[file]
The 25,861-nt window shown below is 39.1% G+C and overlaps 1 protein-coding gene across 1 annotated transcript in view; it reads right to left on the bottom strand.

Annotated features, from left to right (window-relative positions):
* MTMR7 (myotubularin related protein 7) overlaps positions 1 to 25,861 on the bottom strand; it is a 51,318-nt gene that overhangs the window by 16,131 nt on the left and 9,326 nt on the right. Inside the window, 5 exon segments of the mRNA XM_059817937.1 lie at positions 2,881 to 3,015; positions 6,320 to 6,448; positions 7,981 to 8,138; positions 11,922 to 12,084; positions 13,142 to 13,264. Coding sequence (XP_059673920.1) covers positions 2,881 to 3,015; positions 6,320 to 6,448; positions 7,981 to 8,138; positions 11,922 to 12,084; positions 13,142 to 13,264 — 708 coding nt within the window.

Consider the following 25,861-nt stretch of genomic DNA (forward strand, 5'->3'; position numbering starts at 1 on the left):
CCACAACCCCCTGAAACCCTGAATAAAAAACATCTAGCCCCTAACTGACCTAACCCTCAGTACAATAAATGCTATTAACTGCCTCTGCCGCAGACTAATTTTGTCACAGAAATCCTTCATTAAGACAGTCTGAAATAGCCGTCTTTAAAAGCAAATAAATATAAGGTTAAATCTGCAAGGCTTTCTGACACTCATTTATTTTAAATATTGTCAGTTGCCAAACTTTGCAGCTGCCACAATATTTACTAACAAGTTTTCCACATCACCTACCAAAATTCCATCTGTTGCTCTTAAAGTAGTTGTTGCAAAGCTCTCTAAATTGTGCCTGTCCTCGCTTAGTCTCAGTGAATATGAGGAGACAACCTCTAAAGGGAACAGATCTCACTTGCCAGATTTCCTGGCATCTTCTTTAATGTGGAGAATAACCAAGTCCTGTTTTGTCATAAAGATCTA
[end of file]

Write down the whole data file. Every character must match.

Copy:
The 25,861-nt window shown below is 39.1% G+C and overlaps 1 protein-coding gene across 1 annotated transcript in view; it reads right to left on the bottom strand.

Annotated features, from left to right (window-relative positions):
* MTMR7 (myotubularin related protein 7) overlaps positions 1 to 25,861 on the bottom strand; it is a 51,318-nt gene that overhangs the window by 16,131 nt on the left and 9,326 nt on the right. Inside the window, 5 exon segments of the mRNA XM_059817937.1 lie at positions 2,881 to 3,015; positions 6,320 to 6,448; positions 7,981 to 8,138; positions 11,922 to 12,084; positions 13,142 to 13,264. Coding sequence (XP_059673920.1) covers positions 2,881 to 3,015; positions 6,320 to 6,448; positions 7,981 to 8,138; positions 11,922 to 12,084; positions 13,142 to 13,264 — 708 coding nt within the window.

Consider the following 25,861-nt stretch of genomic DNA (forward strand, 5'->3'; position numbering starts at 1 on the left):
CCACAACCCCCTGAAACCCTGAATAAAAAACATCTAGCCCCTAACTGACCTAACCCTCAGTACAATAAATGCTATTAACTGCCTCTGCCGCAGACTAATTTTGTCACAGAAATCCTTCATTAAGACAGTCTGAAATAGCCGTCTTTAAAAGCAAATAAATATAAGGTTAAATCTGCAAGGCTTTCTGACACTCATTTATTTTAAATATTGTCAGTTGCCAAACTTTGCAGCTGCCACAATATTTACTAACAAGTTTTCCACATCACCTACCAAAATTCCATCTGTTGCTCTTAAAGTAGTTGTTGCAAAGCTCTCTAAATTGTGCCTGTCCTCGCTTAGTCTCAGTGAATATGAGGAGACAACCTCTAAAGGGAACAGATCTCACTTGCCAGATTTCCTGGCATCTTCTTTAATGTGGAGAATAACCAAGTCCTGTTTTGTCATAAAGATCTA